Published on: 15:43PM Dec 21, 2012



Market Watch with Alan Brugler

December 21, 2012 


Charles Dickens is best known (at least in the 21st Century) for his novella A Christmas Carol, featuring Tiny Tim, Bob Cratchit and Ebenezer Scrooge. Scrooge was famously tight fisted until seeing the ghosts of Christmas past, present and "Yet to Come". For most of this week, it seemed like Scrooge was trading the grain markets, with January soybeans down a full $1 per bushel in three days. Gold (a Scrooge favorite) was down pretty hard as well. By Friday, it looked like maybe Scrooge had had his famous conversion and switch to a more generous nature. Soybeans bounced 1.5% on Friday, and corn was also higher.

Corn futures lost 3.9% this week after being down 1.9% the prior week. There was yet another poor weekly export sales report on Thursday. Old crop bookings were only 134,400 metric tonnes. Weekly ethanol production fell back 2,000 bpd from the previous week. However, ethanol stocks and imports rose. A Memphis based firm threw out a 2013 acreage estimate of 99 million, which would be the largest since the 1930’s. At trendline yields, that would likely create a couple billion bushel surplus, so the market took it badly.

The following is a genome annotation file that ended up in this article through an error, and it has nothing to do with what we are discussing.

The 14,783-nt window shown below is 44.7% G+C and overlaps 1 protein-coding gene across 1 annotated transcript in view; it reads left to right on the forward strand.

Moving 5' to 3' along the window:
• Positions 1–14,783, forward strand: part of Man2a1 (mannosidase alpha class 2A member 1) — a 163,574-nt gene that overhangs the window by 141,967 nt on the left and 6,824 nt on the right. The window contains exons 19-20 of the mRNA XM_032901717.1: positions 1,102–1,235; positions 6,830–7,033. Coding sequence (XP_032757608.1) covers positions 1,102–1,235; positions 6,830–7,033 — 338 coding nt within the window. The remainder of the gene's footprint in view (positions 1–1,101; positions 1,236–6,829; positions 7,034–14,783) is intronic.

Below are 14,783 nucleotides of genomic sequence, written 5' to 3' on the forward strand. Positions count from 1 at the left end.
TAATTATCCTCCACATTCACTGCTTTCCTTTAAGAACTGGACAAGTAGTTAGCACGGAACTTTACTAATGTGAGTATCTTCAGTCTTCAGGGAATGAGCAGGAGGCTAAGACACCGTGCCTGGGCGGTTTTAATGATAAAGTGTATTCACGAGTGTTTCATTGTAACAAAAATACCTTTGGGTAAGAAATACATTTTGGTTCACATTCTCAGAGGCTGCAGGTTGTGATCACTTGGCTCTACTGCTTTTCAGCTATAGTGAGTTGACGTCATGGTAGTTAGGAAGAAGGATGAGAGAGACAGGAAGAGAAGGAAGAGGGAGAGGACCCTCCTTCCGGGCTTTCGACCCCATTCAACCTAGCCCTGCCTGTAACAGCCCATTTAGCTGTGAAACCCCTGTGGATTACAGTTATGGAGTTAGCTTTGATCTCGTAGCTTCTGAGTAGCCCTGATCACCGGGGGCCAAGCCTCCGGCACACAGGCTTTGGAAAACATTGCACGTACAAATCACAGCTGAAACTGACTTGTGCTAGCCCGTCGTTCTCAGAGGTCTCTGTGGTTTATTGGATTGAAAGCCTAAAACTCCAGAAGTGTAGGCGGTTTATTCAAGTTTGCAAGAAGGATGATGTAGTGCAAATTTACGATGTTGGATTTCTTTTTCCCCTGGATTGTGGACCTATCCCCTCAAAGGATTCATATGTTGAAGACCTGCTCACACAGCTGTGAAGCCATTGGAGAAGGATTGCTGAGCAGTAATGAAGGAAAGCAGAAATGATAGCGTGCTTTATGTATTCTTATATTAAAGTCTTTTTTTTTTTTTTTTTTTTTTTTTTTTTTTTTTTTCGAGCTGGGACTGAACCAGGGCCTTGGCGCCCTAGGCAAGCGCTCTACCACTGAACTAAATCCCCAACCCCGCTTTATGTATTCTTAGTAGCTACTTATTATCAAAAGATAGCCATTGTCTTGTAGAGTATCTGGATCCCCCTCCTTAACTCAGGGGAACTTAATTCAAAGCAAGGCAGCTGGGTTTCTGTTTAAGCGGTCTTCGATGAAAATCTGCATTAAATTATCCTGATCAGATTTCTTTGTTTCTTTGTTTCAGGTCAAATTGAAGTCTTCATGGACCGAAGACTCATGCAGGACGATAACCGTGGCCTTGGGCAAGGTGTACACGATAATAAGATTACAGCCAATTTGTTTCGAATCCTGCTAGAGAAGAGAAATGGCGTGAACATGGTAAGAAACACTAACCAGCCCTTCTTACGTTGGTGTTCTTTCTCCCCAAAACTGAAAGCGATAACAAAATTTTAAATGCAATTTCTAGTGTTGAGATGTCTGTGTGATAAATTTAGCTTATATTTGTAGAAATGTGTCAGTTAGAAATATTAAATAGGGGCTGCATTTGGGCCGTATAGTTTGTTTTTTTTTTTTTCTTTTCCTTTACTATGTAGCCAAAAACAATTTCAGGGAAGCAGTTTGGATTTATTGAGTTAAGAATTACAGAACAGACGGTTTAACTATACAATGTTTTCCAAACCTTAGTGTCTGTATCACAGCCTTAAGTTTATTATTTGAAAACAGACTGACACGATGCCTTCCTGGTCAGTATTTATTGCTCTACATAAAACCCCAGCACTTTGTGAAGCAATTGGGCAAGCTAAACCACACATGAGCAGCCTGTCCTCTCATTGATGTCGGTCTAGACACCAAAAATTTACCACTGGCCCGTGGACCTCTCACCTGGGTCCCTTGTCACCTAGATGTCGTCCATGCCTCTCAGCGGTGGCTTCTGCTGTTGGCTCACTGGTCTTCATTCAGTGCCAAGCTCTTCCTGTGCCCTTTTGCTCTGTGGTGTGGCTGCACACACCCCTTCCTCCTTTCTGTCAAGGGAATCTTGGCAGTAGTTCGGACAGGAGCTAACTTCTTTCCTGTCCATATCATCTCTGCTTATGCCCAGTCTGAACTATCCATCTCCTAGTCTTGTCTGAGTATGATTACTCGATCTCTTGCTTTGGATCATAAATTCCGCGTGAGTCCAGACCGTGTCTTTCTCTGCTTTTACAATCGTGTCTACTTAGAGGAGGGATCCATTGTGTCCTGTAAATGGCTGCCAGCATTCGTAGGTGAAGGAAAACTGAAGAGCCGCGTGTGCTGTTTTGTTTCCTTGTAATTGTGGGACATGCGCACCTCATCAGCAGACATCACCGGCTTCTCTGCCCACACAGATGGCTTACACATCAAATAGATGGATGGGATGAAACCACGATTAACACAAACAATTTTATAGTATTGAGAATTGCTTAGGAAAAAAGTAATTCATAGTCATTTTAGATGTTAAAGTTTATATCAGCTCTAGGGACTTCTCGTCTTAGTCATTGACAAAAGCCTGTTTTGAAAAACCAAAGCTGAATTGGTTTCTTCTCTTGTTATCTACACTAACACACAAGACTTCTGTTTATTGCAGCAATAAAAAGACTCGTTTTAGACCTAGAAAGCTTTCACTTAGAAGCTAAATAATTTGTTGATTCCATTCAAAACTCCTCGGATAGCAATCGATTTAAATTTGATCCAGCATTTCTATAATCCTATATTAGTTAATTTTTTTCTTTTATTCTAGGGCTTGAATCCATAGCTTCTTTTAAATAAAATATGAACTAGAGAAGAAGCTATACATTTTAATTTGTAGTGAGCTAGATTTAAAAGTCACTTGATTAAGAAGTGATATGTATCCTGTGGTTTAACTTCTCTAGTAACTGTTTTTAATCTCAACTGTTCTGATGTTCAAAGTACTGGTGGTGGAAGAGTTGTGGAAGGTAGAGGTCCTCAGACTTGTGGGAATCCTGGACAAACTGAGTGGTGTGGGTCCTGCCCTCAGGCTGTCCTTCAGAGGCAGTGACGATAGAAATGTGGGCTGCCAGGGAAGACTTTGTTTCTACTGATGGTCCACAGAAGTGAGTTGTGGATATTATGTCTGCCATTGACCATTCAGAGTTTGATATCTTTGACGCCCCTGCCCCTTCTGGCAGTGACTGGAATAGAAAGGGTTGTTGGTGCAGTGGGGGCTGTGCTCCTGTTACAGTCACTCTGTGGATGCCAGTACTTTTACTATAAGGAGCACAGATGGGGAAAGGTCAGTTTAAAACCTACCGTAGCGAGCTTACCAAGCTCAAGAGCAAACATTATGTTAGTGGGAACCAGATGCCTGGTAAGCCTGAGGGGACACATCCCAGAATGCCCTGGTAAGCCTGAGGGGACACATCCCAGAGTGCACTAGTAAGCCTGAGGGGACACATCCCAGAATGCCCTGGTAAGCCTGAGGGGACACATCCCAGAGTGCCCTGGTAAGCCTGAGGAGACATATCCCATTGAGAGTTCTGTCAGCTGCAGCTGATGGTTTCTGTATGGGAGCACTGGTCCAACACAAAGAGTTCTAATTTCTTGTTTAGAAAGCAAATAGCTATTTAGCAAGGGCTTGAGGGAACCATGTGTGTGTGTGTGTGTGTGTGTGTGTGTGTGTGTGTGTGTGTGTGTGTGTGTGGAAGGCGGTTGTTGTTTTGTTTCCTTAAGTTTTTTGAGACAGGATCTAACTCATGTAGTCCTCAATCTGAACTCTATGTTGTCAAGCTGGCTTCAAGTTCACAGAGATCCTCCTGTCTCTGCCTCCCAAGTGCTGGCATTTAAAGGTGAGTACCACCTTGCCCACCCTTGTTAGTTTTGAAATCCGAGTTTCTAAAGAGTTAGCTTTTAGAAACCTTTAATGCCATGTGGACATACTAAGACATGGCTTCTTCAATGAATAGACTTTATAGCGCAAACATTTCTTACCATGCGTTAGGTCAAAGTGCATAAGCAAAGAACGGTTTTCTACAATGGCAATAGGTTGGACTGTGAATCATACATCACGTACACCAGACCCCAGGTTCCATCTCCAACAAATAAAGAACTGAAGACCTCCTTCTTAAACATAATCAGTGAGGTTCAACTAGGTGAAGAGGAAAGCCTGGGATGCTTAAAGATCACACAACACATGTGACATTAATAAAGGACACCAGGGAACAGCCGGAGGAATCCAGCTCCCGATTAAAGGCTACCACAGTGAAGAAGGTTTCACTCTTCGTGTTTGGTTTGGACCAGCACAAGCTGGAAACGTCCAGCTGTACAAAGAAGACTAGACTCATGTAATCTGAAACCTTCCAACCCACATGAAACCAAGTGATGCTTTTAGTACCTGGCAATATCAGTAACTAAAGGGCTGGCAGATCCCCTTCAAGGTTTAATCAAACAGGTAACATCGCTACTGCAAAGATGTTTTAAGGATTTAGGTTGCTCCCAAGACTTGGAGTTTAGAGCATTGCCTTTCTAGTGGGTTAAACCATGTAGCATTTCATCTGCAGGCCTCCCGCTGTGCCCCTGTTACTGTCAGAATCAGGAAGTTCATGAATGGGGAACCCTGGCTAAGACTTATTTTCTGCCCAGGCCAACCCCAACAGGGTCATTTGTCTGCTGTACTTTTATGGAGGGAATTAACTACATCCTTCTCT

The soy complex was down 4.36% this past week, as some of the bloom came off of the export rose. The sales pace is still well ahead of that needed to meet the USDA forecast, with 83% of the export bushels already committed. The problem was the 540,000 MT of cancellations announced by the Chinese in the press several weeks ago and finally showing up in the official USDA reports. Even with the cancellations, commitments would be over 81% of the USDA forecast for the year. Weekly soybean meal sales were strong once again. Unfortunately, soy oil export sales were net negative, due to a 27,000 MT cancellation. Brazilian growing weather continues to be mostly favorable for vegetative growth. Argentina remains on the wet side, but planting there is now estimated to be 77% complete vs. last year’s 81%.